Essentially, “the largest declines all had one common trait: reduced affordability as home price gains outpace income growth,” the report states. The study looked at employment, demographics, mortgages and home prices to rank the statistical areas. The Brunswick Metropolitan Statistical Area (MSA), a U.S. Census zone, does include Sea Island, where home prices are frequently in the multimillions. That could have the effect of skewing the Brunswick MSA’s ranking and making home prices look less affordable than they actually are on the mainland and in more middle-class neighborhoods.

Jay Kaufman, president of the Golden Isles Association of Realtors, sees a turn-around in Glynn County’s housing market and said as home prices continue to rebound from the Great Recession, more housing stock will come online.

“I think the inventory of that price range ($120,000-$180,000) is increasing,” he said. “That inventory is increasing on a daily basis, mostly because developers are out there getting back to work.”

He said as homebuyers quickly scoop up newly constructed and existing homes, that keeps capital moving through the economy, enabling builders to build more homes.

“If a developer builds something and they have to sit on it for 200, 300 days, that ties their money up,” Kaufman said. “When that happens, they don’t have the money to do more building. Back when times were great (pre-recession), the list-to-sell ratio was 70, 75 percent. Now, it’s more of a 92, 95 percent ratio. That short time on the market keeps money flowing better so builders can build and buyers can buy.”

Another factor impacting the market is foreclosures. In December 2016, there were 42 distressed properties listed in Glynn County, according to Golden Isles Association of Realtors data. A year later in December 2017, that number plummeted by 69 percent to just 13 listings.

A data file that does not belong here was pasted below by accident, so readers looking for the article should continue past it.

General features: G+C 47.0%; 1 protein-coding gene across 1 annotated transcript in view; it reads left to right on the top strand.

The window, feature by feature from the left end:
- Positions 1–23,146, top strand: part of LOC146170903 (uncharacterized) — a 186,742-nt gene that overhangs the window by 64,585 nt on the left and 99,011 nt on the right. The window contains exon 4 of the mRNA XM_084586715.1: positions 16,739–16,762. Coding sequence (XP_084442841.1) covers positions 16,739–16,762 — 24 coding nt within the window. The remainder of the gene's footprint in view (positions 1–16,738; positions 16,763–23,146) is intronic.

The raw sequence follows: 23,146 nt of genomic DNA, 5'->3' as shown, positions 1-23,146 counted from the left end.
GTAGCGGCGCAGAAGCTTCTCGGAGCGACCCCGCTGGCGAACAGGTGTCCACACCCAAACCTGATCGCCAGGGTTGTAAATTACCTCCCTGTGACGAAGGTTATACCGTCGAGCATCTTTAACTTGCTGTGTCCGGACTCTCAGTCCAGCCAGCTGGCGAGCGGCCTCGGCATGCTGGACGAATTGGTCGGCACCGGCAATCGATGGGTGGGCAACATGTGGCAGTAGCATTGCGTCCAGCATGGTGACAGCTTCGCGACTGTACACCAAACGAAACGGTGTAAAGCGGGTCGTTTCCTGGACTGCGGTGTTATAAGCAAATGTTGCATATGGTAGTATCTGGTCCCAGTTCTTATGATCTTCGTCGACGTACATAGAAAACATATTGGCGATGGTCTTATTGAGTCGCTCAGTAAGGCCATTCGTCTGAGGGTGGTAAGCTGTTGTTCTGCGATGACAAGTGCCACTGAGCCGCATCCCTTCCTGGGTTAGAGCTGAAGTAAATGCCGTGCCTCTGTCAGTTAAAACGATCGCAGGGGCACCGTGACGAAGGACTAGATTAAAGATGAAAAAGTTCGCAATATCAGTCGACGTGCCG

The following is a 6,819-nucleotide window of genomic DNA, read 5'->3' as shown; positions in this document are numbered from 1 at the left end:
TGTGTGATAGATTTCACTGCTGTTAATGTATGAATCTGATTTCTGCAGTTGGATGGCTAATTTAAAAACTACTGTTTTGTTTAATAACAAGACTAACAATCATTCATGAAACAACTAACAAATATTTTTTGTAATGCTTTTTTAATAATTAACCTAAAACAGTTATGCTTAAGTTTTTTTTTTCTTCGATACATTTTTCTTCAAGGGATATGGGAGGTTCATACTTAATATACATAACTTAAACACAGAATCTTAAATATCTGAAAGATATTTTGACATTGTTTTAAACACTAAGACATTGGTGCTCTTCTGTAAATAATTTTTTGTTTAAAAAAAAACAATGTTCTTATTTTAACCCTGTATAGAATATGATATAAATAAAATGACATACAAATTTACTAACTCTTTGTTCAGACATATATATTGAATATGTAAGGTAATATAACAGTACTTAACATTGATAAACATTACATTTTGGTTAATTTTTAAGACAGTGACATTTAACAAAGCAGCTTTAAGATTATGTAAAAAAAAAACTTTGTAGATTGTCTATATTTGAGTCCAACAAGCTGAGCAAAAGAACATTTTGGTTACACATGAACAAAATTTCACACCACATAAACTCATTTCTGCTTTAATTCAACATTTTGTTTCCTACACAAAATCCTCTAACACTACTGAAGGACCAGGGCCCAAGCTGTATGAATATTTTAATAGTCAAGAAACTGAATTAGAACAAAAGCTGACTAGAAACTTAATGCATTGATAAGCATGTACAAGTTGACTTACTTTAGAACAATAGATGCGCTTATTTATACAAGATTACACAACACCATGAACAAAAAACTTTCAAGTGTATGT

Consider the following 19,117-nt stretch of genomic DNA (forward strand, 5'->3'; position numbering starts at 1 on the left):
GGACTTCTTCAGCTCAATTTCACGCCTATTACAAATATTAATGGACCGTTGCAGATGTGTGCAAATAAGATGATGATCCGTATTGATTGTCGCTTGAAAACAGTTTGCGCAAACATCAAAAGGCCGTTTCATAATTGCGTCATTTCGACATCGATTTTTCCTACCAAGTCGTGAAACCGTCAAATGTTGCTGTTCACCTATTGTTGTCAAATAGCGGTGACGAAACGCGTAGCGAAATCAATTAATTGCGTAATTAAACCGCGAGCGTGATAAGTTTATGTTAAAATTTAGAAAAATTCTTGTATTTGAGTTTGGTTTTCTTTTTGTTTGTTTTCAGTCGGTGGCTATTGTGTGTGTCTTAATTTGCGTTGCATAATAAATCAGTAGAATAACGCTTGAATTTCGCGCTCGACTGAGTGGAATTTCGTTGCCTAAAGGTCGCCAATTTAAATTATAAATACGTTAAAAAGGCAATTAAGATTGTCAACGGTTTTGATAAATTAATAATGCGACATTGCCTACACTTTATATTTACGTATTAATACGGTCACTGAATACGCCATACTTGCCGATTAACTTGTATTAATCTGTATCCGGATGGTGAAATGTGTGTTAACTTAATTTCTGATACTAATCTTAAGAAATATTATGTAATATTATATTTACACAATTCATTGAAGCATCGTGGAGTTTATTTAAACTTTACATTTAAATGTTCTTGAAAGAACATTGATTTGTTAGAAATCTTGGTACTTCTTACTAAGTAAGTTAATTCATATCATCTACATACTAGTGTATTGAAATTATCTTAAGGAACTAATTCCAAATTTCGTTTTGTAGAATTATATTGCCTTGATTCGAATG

“(Distressed properties) are basically nonexistent,” Kaufman said. “At one time, the foreclosure section of the newspaper was multiple pages. Now, it’s maybe 10 listings.”

He’s hopeful that as the economy continues to strengthen, people living in lower-priced homes will purchase more homes in the middle price-point, thereby giving lower-income people the opportunity to purchase the homes vacated.

Still, Alicia Curles, isn’t so optimistic.

“I don’t think it’s going to get better any time soon,” the 30-year-old homebuyer said. “We looked at the option of building, and that’s expensive, too. There are just no houses on the market that are four bedroom, and if there is, they sell quickly, or you can’t afford them.”

One thing that can improve a buyer’s chances of landing the perfect home is having the right real estate agent, Lori Curles said.

“I would definitely say we have a good real estate agent. Erin (Vaughn), I want to give her credit for making things work, because there were things that went on with the selling of my house that were contingent on the buying of this home, and that terrified me,” Lori Curles said of her real estate agent, Vaughn. “Having an agent that was 100 percent my advocate was truly, for me, very important. Make sure you have a real estate agent that is your advocate and there for you.”